• Indian Rupee (INR) falls after inflation cools
  • India CPI cools to 4.7%
  • US Dollar (USD) rises after losses yesterday
  • US consumer confidence

The US Dollar Indian Rupee (USD/INR) exchange rose for a second straight day. The pair rose 0.23% in the previous session, settling on Thursday at 82.09. At 18:00 UTC, USD/INR trades +0.13% at 82.19 and trades in a range of 82.08 to 82.23.

The Rupee is falling after data showed that retail inflation cooled to 4.7% year on year in April, an 18 month low and well below the Reserve Bank of India’s upper tolerance band for a second straight month.

Inflation cooled from 5.66% in April, the lowest reading since October 2021 when it fell to 4.48%. Food inflation which has been a major contributor to higher prices fell to its lowest level since November 2021.

The data comes as the RBI paused rate hikes in the latest meeting after six straight rate hikes. Expectations are for the central bank to keep rate hikes on pause for the rest of the year.

The US Dollar is rising across the board. The US Dollar Index, which measures the greenback versus a basket of major currencies, trades +0.57% at the time of writing at 102.6, rebounding from losses yesterday.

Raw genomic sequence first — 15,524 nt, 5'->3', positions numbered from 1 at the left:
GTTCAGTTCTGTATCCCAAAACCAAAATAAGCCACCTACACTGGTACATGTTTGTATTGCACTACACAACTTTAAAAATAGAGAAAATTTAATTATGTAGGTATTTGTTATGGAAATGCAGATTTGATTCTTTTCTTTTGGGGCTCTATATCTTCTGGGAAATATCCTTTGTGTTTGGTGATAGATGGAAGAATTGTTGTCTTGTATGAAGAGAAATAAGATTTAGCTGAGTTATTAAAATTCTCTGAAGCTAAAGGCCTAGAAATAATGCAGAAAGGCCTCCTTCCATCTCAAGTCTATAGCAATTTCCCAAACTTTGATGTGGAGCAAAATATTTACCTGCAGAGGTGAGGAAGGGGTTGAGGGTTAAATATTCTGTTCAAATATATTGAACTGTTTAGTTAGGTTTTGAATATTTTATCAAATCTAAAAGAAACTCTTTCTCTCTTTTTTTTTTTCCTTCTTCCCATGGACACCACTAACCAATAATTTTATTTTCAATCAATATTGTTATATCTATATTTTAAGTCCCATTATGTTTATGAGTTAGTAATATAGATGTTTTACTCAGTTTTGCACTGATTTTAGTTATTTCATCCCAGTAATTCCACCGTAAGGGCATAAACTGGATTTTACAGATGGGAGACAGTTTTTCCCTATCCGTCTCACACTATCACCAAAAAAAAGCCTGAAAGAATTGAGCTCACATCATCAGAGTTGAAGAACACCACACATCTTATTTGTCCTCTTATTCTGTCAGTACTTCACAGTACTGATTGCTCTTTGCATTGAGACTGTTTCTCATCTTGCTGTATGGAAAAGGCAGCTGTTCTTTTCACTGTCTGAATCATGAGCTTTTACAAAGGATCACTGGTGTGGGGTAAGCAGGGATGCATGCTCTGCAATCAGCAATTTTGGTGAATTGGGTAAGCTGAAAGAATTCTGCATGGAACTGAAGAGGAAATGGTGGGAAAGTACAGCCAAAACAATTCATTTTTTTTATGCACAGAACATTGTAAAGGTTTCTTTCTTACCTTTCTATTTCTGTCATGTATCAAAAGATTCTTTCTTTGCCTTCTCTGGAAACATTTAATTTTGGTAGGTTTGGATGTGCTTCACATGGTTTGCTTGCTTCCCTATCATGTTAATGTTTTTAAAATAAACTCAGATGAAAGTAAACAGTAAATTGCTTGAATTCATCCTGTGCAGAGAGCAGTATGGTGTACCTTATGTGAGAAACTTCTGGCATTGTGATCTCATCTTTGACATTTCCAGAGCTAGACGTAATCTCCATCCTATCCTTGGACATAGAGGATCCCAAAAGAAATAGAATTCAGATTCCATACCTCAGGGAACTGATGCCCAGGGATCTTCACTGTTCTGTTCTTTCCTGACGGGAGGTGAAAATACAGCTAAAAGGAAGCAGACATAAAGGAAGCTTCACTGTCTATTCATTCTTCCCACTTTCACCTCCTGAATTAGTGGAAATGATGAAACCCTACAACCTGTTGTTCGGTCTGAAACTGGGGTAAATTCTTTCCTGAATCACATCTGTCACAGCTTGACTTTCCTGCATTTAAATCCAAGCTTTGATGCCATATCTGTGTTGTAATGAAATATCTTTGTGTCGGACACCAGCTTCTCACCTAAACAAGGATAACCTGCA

The US dollar is rising despite US consumer morale tumbling by more than expected as worries about the US economy rose. According to the closely watched Michigan consumer sentiment index, confidence fell to 57.7 in May, down from April’s 63.5, its lowest level this year, amid renewed concerns of a recession.

Despite the weaker data, the market continues to re-price Federal Reserve rate cut expectations. While the market had been pricing in several rate cuts by the end of the year, the Fed had been pushing back against those expectations.

Meanwhile, concerns over the US debt ceiling failed to pull to the US dollar lower. A meeting between congressional leaders has been pushed back to next week, raising fears that an agreement may not be reached. Failure to reach an agreement could see the US default on its debt obligations, which, as Treasury Secretary Janet Yellen warned, could have catastrophic economic consequences.